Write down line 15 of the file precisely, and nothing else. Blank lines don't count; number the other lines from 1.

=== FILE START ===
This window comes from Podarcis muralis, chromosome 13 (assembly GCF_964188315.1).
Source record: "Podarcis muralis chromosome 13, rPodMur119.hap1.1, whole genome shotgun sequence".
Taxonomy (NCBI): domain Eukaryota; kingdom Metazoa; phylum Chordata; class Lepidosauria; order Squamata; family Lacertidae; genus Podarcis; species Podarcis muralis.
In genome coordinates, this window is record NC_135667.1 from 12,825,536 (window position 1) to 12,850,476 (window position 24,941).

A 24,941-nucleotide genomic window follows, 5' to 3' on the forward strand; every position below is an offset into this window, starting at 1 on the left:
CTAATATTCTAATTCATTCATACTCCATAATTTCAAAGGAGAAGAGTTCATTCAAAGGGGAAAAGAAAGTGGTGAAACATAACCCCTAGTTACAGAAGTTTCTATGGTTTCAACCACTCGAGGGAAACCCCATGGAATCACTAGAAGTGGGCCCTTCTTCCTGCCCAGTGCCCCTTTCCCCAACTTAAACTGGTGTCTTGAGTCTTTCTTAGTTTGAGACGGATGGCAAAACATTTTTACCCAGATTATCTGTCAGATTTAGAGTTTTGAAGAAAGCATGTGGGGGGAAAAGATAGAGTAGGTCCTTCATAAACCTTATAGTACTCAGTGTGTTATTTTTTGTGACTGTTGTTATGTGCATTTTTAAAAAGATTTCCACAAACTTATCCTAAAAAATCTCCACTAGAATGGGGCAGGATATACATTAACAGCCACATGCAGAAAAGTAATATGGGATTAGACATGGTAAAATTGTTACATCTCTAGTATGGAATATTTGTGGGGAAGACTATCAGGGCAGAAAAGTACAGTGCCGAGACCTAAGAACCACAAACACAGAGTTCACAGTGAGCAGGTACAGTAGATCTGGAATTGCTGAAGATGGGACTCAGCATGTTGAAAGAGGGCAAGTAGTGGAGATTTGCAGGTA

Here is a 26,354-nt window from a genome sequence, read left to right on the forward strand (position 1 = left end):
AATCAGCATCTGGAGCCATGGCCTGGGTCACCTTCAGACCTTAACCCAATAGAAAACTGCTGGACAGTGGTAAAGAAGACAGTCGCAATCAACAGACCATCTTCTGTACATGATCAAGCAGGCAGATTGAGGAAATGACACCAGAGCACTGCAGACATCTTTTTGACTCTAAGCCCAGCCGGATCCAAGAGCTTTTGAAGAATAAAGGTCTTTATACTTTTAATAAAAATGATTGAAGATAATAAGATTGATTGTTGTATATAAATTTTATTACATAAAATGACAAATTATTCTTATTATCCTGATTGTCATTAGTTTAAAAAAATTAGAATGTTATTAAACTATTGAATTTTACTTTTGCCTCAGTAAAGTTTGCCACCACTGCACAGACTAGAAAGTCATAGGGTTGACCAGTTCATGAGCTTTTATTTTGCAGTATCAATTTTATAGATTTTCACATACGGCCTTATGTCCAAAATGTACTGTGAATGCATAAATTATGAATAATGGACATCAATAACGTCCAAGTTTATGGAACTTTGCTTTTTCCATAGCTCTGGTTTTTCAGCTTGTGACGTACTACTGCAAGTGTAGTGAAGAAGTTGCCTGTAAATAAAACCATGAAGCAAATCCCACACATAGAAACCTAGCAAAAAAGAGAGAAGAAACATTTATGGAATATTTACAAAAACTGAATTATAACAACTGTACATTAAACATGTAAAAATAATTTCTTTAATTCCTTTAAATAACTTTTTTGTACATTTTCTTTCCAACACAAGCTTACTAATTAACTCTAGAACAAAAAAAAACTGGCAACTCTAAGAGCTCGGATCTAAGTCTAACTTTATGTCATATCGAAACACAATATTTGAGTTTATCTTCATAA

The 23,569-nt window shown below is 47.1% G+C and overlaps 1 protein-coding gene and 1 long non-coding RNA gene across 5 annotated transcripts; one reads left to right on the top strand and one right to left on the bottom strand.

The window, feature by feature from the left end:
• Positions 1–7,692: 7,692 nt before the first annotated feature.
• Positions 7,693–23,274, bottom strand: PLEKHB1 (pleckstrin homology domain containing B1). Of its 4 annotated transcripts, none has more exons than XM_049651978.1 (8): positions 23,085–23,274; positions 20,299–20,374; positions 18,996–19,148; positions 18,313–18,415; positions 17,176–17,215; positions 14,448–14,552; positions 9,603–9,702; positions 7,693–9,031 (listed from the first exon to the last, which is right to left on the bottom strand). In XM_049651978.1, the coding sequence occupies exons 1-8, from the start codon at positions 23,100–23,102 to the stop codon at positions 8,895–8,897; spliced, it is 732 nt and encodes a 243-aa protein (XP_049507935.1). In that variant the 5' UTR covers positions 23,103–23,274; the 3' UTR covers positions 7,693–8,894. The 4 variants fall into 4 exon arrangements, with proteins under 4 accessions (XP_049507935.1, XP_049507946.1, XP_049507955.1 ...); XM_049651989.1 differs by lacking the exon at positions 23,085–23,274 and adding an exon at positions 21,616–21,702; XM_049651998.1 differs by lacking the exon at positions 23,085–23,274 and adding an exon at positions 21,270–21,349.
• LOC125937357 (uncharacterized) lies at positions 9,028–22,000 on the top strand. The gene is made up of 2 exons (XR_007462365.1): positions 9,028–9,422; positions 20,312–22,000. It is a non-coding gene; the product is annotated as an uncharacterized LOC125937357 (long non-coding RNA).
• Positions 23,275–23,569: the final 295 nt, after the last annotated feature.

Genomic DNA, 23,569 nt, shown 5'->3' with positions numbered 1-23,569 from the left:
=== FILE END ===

Genomic DNA, 23,569 nt, shown 5'->3' with positions numbered 1-23,569 from the left: